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I enjoyed the ending of this story, but felt it was rather rushed. The climax and resolution both seemed flat and stilted, although it’s possible if this has been a stand-alone novel with both parts included, I would not have found anything lacking. It was nice to see Ogden’s character fleshed out as he is freed of his magical compulsion, and we meet some other great characters in this installment. But again, their presence is hemmed in by the constraints on the plot development.
The first novel was a real treat, but I definitely feel this series would have benefited from either having the two parts merged, or by extending it to a third book.
Thank you to Netgalley and the publisher for the copy of this ebook. These are my free and honest opinions.
I’m so disappointed.
Like another reviewer has mentioned, the pacing and character development felt all wrong this go-around, and wasn’t nearly as complete as the first book. I’m left wishing this had been a trilogy rather than a duality because for as much time as we’ve invested in getting these characters to the final battle, it was all over in a mere few pages and the finality lacked the “fairy tale” ending that Elsie refers to so much in this book. Not to mention, the addition of new characters who were asked to help move the plot along and who were deemed trustworthy to the reader in a paragraph. However, in a book full of magic and everyone-isn’t-who-they-seem, you expect me to trust this person just like that? Eh, it just wasn’t believable.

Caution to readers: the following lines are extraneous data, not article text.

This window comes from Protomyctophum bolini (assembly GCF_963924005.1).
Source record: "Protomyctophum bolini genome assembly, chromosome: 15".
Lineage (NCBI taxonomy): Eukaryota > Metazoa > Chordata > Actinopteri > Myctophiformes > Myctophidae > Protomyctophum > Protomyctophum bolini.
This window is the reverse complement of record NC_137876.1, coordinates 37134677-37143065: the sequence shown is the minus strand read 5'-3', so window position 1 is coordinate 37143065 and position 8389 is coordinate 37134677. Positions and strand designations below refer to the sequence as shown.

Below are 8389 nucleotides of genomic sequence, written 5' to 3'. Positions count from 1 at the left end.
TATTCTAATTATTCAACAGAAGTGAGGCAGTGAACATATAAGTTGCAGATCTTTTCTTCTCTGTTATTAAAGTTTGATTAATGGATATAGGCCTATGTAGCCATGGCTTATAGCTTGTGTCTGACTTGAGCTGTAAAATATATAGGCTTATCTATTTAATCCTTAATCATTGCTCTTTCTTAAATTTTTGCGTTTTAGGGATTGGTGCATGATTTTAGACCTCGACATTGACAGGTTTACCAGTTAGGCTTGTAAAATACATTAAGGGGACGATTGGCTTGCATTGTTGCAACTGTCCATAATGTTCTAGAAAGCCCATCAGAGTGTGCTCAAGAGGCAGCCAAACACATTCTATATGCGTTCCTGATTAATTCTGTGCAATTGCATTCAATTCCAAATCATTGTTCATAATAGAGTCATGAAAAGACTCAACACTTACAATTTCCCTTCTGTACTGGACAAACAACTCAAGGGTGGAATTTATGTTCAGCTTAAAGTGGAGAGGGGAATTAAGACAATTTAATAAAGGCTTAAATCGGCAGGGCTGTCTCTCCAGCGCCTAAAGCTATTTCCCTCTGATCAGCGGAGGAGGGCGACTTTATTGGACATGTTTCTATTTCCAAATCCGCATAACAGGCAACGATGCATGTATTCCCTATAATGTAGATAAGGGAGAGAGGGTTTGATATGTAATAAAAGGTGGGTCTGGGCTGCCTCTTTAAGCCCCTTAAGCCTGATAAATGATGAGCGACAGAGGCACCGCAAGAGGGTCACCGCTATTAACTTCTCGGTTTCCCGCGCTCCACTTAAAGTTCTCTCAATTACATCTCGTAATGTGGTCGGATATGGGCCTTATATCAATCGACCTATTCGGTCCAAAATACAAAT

Final thoughts: it’s not as good as the first and the ending doesn’t feel nearly as rewarding as I would expect after reading two books but it wasn’t bad. 3 stars
For those who hadn't read book one yet, I encourage you to check it out. In short summation, the story takes place in an alternate Victorian England where magic abounds, and there are spellmakers (those who can cast spells) and spellbreakers (those who can unravel them). The series follows Elsie Camden, an unregistered spellbreaker.